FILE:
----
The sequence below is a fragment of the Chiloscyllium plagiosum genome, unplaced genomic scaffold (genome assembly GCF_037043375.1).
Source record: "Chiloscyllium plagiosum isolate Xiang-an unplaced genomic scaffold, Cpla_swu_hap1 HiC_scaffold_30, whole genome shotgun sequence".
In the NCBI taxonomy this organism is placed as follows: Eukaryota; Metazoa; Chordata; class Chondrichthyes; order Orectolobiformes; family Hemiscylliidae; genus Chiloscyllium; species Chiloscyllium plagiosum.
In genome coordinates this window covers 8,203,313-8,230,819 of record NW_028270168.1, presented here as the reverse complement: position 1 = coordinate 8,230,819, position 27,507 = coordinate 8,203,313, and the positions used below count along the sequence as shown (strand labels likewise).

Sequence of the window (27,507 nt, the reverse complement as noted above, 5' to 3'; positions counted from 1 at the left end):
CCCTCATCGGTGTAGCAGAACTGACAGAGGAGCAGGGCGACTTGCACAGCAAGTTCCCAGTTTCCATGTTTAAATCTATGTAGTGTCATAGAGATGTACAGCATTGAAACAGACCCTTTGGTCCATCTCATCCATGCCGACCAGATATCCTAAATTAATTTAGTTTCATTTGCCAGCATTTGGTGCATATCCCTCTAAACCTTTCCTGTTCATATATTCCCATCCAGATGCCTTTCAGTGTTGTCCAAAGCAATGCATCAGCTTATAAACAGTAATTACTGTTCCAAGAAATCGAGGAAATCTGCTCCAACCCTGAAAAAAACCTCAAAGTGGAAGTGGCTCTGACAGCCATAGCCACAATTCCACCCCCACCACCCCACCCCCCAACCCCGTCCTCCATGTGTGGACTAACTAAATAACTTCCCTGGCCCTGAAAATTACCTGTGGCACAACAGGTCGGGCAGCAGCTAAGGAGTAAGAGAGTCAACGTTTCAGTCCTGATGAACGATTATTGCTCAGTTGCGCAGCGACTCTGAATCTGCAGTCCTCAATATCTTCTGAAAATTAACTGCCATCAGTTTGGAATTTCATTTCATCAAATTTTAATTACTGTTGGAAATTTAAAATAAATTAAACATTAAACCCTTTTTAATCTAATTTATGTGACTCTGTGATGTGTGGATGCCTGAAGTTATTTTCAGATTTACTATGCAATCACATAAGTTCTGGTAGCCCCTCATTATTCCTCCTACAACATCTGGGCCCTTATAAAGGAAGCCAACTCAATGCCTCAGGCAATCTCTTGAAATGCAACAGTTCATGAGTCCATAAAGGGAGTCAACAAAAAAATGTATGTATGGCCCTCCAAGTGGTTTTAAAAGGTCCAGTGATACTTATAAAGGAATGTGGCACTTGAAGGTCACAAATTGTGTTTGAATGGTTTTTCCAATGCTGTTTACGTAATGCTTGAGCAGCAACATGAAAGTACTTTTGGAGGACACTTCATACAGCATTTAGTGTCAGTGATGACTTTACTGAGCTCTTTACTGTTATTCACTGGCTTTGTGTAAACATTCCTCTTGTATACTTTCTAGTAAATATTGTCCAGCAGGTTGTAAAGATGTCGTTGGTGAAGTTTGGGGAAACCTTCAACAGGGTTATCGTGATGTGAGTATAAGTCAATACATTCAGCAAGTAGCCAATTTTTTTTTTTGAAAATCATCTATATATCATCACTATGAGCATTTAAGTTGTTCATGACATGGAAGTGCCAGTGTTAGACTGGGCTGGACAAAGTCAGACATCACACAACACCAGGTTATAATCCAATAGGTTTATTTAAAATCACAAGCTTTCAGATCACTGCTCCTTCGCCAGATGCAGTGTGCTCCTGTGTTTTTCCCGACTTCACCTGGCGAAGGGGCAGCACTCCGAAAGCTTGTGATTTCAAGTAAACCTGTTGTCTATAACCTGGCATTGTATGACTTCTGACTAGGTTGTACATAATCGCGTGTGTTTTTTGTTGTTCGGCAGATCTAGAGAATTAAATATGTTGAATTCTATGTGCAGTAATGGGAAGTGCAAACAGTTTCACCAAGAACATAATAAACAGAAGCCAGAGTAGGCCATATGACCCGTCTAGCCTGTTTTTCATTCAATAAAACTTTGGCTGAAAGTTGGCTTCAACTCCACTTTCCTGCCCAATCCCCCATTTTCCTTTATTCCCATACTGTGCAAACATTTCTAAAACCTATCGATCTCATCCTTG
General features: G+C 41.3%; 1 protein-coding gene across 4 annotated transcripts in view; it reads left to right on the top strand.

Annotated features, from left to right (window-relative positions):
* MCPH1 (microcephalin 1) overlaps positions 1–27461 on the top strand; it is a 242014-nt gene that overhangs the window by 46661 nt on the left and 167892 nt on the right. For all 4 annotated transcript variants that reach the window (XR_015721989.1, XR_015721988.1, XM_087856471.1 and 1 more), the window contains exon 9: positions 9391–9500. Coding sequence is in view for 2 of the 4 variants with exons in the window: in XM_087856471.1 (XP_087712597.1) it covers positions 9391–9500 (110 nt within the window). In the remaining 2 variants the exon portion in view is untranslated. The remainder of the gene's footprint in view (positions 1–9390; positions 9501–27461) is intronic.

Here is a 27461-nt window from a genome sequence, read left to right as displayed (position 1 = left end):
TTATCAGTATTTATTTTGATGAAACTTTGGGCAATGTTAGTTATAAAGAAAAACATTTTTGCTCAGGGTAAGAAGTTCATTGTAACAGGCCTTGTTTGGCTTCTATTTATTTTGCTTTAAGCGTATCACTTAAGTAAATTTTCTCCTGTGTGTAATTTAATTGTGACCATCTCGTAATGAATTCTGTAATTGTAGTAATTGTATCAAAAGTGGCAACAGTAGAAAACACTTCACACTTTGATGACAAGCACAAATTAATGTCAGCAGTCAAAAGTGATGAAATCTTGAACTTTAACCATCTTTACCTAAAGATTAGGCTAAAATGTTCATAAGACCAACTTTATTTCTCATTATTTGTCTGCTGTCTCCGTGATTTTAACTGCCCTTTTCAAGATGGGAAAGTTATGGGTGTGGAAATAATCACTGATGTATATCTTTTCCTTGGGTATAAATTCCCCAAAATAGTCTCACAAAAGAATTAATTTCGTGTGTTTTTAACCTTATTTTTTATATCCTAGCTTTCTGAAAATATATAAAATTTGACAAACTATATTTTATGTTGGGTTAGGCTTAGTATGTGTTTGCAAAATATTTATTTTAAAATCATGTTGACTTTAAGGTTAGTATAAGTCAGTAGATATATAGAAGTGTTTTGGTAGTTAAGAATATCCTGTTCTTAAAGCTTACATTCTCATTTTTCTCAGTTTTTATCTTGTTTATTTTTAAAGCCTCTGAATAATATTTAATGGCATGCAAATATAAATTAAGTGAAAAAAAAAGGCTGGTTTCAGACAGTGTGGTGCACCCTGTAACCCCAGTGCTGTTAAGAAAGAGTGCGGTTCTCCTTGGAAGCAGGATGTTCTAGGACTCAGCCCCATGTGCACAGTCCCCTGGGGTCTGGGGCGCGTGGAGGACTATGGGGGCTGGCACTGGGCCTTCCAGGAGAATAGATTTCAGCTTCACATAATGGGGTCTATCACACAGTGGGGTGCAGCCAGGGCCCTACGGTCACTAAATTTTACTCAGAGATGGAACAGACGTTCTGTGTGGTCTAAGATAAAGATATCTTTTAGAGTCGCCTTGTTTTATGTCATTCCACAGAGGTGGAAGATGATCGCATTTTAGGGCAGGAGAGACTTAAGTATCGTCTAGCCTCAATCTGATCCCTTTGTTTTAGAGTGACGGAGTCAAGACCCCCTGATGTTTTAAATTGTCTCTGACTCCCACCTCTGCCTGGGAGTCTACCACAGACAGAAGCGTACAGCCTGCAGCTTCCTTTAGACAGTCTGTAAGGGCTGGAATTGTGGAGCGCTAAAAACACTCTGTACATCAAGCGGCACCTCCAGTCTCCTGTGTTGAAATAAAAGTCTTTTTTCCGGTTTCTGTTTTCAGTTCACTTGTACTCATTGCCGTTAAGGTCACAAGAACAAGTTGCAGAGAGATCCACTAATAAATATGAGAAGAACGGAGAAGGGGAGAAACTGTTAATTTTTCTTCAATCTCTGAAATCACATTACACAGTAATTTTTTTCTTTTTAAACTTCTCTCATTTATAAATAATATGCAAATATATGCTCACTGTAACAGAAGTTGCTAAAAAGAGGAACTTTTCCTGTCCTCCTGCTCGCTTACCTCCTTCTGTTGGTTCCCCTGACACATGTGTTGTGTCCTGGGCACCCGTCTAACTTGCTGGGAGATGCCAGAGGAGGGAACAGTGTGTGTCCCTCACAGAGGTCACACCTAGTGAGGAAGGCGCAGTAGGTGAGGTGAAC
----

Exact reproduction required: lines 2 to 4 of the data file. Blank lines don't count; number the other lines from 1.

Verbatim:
Source record: "Chiloscyllium plagiosum isolate Xiang-an unplaced genomic scaffold, Cpla_swu_hap1 HiC_scaffold_30, whole genome shotgun sequence".
In the NCBI taxonomy this organism is placed as follows: Eukaryota; Metazoa; Chordata; class Chondrichthyes; order Orectolobiformes; family Hemiscylliidae; genus Chiloscyllium; species Chiloscyllium plagiosum.
In genome coordinates this window covers 8,203,313-8,230,819 of record NW_028270168.1, presented here as the reverse complement: position 1 = coordinate 8,230,819, position 27,507 = coordinate 8,203,313, and the positions used below count along the sequence as shown (strand labels likewise).